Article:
DefinitionThis section has been translated automatically.
In addition to congenital, primary antithrombin III deficiency, there are also acquired AT III deficiencies:
- in the context of disseminated intravascular coagulation
- for liver diseases
- in the case of advanced liver parenchyma damage in the context of liver cirrhosis or toxic liver failure
- after blood transfusion
- in sepsis
- in nephrotic syndrome (loss of AT-III as part of the protein loss in ascites and urine)
- under continuous heparin therapy
- after major surgery or severe trauma, burns.
In the case of an antithrombin III deficiency, the risk can be estimated by means of the so-called hypercoagulability index. Normally this is between 1 and 1.2. Hypercoagulability is present when the Hi value is < 0.7. Hypocoagulability is present when the Hi value is >1.2.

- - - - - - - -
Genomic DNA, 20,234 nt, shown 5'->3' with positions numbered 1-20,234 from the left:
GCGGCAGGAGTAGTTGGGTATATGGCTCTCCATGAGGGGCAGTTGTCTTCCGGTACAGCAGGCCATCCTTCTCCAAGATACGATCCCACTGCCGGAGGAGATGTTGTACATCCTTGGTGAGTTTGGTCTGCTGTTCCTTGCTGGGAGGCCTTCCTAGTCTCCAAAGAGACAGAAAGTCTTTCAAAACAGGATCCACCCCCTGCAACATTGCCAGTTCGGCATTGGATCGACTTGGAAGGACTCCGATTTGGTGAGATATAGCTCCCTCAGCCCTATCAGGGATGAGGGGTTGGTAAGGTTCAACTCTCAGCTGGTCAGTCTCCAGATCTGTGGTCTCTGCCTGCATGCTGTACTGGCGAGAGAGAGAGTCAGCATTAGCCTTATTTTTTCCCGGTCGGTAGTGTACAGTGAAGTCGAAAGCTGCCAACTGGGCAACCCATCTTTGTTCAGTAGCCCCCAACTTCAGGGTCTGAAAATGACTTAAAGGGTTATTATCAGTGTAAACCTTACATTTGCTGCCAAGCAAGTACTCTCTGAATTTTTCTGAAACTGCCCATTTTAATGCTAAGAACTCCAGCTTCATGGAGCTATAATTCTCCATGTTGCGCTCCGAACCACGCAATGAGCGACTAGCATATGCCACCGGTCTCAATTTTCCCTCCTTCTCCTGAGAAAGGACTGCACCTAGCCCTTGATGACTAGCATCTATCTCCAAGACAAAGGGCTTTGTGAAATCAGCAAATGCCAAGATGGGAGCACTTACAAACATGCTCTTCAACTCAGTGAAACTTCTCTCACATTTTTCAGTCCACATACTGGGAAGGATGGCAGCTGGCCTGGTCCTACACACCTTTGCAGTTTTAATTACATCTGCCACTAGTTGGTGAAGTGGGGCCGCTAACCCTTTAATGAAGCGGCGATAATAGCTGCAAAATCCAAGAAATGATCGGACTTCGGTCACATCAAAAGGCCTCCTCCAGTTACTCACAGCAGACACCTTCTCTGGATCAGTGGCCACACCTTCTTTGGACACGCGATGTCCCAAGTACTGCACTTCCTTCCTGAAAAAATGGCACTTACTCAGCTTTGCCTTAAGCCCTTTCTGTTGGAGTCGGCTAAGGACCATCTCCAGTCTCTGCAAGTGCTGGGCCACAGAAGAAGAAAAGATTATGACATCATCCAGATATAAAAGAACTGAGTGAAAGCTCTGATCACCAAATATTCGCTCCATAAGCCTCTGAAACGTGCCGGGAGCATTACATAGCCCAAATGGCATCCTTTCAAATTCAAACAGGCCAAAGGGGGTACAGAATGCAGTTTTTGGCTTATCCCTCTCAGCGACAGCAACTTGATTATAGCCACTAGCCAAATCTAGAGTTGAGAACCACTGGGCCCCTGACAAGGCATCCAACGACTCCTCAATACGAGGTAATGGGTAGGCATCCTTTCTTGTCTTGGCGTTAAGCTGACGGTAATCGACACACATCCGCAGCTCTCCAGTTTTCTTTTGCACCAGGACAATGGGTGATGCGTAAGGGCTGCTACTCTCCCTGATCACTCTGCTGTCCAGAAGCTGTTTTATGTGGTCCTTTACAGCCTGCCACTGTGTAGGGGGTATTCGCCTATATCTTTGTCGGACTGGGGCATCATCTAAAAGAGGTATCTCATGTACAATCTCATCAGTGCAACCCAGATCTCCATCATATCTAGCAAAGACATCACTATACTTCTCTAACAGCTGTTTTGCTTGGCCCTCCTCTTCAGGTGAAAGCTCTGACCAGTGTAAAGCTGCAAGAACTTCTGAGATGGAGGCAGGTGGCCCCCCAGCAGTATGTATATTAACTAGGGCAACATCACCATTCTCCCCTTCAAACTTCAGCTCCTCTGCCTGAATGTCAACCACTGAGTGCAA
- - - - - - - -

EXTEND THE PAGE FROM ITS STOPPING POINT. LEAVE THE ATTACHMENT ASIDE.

The activity of AT-III is pH dependent. The activity of antithrombin III decreases in an acidic environment.
For patients with both protein C and protein S deficiency, the incidence of thromboembolic events increases with age. At 28 years, the probability of suffering a thromboembolic event is 50%.
In case of a threatening deficiency, there is an indication for substitution with AT-III (e.g. Kybernin HS, Abinex, Atenativ, AT-III Imuno). 1 IU/kg increases the AT-III level by 1.0-1.5%.
LiteratureThis section has been translated automatically.
- HA Neumann (2014) The coagulation system. ABW-Wissenschaftsverlag GmbH Berlin S. 224f.
Outgoing links (1)Antithrombin iii deficiency primary hereditary;
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